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Hel. Then, I confefs,

Here on my knee, before high heav'ns and you,
That before you, and next unto high heav'n,
I love

My friends were poor, but honeft; fo's my love;
Be not offended; for it hurts not him,

That he is lov'd of me; I follow him not
By any token of prefumptuous fuit;

Nor would I have him, 'till I do deserve him;
Yet never know, how that defert shall be.
I know, I love in vain; strive against hope;
Yet, in this captious and intenible sieve,
I ftill pour in the waters of my love,
And lack not to lofe ftill; thus, Indian-like,
Religious in mine error, I adore
The fun that looks upon his worshipper,
But knows of him no more. My dearest Madam,
Let not your hate incounter with my love,
For loving where you do; but if your felf,
Whofe aged honour cites a virtuous youth,
Did ever in fo true a flame of liking
Wish chaftly, and love dearly, that your Dian
Was both herself and love; O then, give pity
To her, whose state is such, that cannot chuse
But lend, and give, where fhe is fure to lofe;
That feeks not to find that, which fearch implies;
But, riddle-like, lives fweetly, where the dies.

Count. Had you not lately an intent, speak truly,
To go to Paris?

Hel. Madam, I had.

Count. Wherefore? tell true.

Hel. I will tell truth; by Grace it felf, I swear.
You know, my father left me fome prescriptions
Of rare and prov'd effects; fuch as his reading
And manifeft experience had collected
For general fov'reignty; and that he will'd me,
In heedfull'st reservation to bestow them,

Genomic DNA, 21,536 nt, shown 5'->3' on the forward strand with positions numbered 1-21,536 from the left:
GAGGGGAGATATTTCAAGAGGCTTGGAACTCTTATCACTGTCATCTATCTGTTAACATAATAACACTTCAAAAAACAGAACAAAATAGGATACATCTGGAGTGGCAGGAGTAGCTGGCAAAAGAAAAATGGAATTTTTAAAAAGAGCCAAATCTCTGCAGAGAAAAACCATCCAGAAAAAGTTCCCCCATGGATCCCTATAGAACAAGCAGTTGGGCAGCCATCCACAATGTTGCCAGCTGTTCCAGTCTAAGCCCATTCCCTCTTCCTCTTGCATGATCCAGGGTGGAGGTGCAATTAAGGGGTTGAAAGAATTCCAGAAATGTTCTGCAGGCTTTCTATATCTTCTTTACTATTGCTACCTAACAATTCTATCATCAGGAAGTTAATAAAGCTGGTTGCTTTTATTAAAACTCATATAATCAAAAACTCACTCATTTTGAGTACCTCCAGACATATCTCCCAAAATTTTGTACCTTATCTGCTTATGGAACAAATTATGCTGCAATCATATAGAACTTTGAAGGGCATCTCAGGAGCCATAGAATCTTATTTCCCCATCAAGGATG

As notes, whofe faculties inclufive were,
More than they were in note: amongst the rest,
There is a remedy, approv'd, fet down,


To cure the defperate languishings, whereof
The King is render'd loft.

Count. This was your motive for Paris, was it, fpeak?
Hel. My lord your fon made me to think of this;
Elfe Paris, and the medicine, and the King,
Had from the converfation of my thoughts,
Haply, been absent then.

Count. But think you, Helen,

If you should tender your fuppofed aid,
He would receive it? he and his phyficians
Are of a mind; he, that they cannot help him :
They, that they cannot help. How fhall they credit
A poor unlearned virgin, when the schools,
Embowell'd of their doctrine, have left off
The danger to it felf?

Hel. There's fomething in't

More than my father's skill, (which was the great'st
Of his Profeffion,) that his good receipt

Shall for my legacy be fanctified

By th' luckiest stars in heav'n; and, would your honour
But give me leave to try fuccefs, I'd venture
The well-loft life of mine on his Grace's Cure,
By fuch a day and hour.

Count. Doft thou believ't?

Hel. Ay, Madam, knowingly.

Count. Why, Helen, thou shalt have my leave and love;

Means and attendants; and my loving greetings
To thofe of mine in Court. I'll ftay at home,
And pray God's bleffing into thy attempt:
Begone, to morrow; and be fure of this,
What I can help thee to, thou shalt not mifs.

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SCENE, the Court of France.

Enter the King, with divers young Lords taking leave for the Florentine war. Bertram and Parolles. Flourish Cornets.



Arewel, young Lords: thefe warlike principles Do not throw from you: you, my Lords, farewel; Share the advice betwixt you. If both gain, The gift doth stretch it felf as 'tis receiv'd, And is enough for both.

1 Lord. 'Tis our hope, Sir, After well-enter'd foldiers, to return And find your Grace in health.

King. No, no, it cannot be; and yet my heart Will not confefs, it owns the malady

That doth my life befiege; farewel, young Lords;
Whether I live or die, be you the fons

Of worthy French men; (6) let higher Italy


let higher Italy

(Thofe bated, that inherit but the Fall